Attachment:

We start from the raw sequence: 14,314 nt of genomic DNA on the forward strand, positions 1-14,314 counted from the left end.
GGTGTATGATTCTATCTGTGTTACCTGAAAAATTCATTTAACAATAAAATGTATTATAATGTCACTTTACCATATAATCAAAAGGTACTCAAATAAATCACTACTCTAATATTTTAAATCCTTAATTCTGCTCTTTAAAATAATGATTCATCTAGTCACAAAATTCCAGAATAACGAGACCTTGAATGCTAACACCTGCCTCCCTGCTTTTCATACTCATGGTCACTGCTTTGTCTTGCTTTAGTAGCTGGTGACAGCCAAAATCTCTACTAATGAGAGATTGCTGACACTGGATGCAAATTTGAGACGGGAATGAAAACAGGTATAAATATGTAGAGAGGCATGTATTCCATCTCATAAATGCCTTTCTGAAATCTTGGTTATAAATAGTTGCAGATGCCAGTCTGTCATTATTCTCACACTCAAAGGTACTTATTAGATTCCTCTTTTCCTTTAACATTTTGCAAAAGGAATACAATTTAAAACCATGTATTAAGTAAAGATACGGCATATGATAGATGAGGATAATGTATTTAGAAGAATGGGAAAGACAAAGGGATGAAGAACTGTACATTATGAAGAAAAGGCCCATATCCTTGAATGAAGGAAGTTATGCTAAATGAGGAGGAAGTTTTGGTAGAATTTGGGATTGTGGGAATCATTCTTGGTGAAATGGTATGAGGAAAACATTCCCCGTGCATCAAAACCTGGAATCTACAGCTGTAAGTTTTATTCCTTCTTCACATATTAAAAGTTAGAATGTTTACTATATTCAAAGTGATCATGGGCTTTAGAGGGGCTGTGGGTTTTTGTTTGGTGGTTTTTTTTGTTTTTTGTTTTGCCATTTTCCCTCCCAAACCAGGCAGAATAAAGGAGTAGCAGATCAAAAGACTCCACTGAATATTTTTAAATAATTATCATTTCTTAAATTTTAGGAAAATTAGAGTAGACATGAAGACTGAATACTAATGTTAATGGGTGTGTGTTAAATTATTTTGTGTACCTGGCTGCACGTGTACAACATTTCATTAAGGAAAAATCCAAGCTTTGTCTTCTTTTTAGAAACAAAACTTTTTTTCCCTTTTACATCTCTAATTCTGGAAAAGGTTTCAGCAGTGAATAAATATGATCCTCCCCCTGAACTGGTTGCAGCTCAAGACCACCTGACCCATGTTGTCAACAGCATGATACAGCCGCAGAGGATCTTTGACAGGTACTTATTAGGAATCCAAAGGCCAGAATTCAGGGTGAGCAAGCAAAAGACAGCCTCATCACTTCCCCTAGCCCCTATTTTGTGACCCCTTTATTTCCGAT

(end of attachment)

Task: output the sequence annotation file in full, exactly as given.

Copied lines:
We start from the raw sequence: 14,314 nt of genomic DNA on the forward strand, positions 1-14,314 counted from the left end.
GGTGTATGATTCTATCTGTGTTACCTGAAAAATTCATTTAACAATAAAATGTATTATAATGTCACTTTACCATATAATCAAAAGGTACTCAAATAAATCACTACTCTAATATTTTAAATCCTTAATTCTGCTCTTTAAAATAATGATTCATCTAGTCACAAAATTCCAGAATAACGAGACCTTGAATGCTAACACCTGCCTCCCTGCTTTTCATACTCATGGTCACTGCTTTGTCTTGCTTTAGTAGCTGGTGACAGCCAAAATCTCTACTAATGAGAGATTGCTGACACTGGATGCAAATTTGAGACGGGAATGAAAACAGGTATAAATATGTAGAGAGGCATGTATTCCATCTCATAAATGCCTTTCTGAAATCTTGGTTATAAATAGTTGCAGATGCCAGTCTGTCATTATTCTCACACTCAAAGGTACTTATTAGATTCCTCTTTTCCTTTAACATTTTGCAAAAGGAATACAATTTAAAACCATGTATTAAGTAAAGATACGGCATATGATAGATGAGGATAATGTATTTAGAAGAATGGGAAAGACAAAGGGATGAAGAACTGTACATTATGAAGAAAAGGCCCATATCCTTGAATGAAGGAAGTTATGCTAAATGAGGAGGAAGTTTTGGTAGAATTTGGGATTGTGGGAATCATTCTTGGTGAAATGGTATGAGGAAAACATTCCCCGTGCATCAAAACCTGGAATCTACAGCTGTAAGTTTTATTCCTTCTTCACATATTAAAAGTTAGAATGTTTACTATATTCAAAGTGATCATGGGCTTTAGAGGGGCTGTGGGTTTTTGTTTGGTGGTTTTTTTTGTTTTTTGTTTTGCCATTTTCCCTCCCAAACCAGGCAGAATAAAGGAGTAGCAGATCAAAAGACTCCACTGAATATTTTTAAATAATTATCATTTCTTAAATTTTAGGAAAATTAGAGTAGACATGAAGACTGAATACTAATGTTAATGGGTGTGTGTTAAATTATTTTGTGTACCTGGCTGCACGTGTACAACATTTCATTAAGGAAAAATCCAAGCTTTGTCTTCTTTTTAGAAACAAAACTTTTTTTCCCTTTTACATCTCTAATTCTGGAAAAGGTTTCAGCAGTGAATAAATATGATCCTCCCCCTGAACTGGTTGCAGCTCAAGACCACCTGACCCATGTTGTCAACAGCATGATACAGCCGCAGAGGATCTTTGACAGGTACTTATTAGGAATCCAAAGGCCAGAATTCAGGGTGAGCAAGCAAAAGACAGCCTCATCACTTCCCCTAGCCCCTATTTTGTGACCCCTTTATTTCCGAT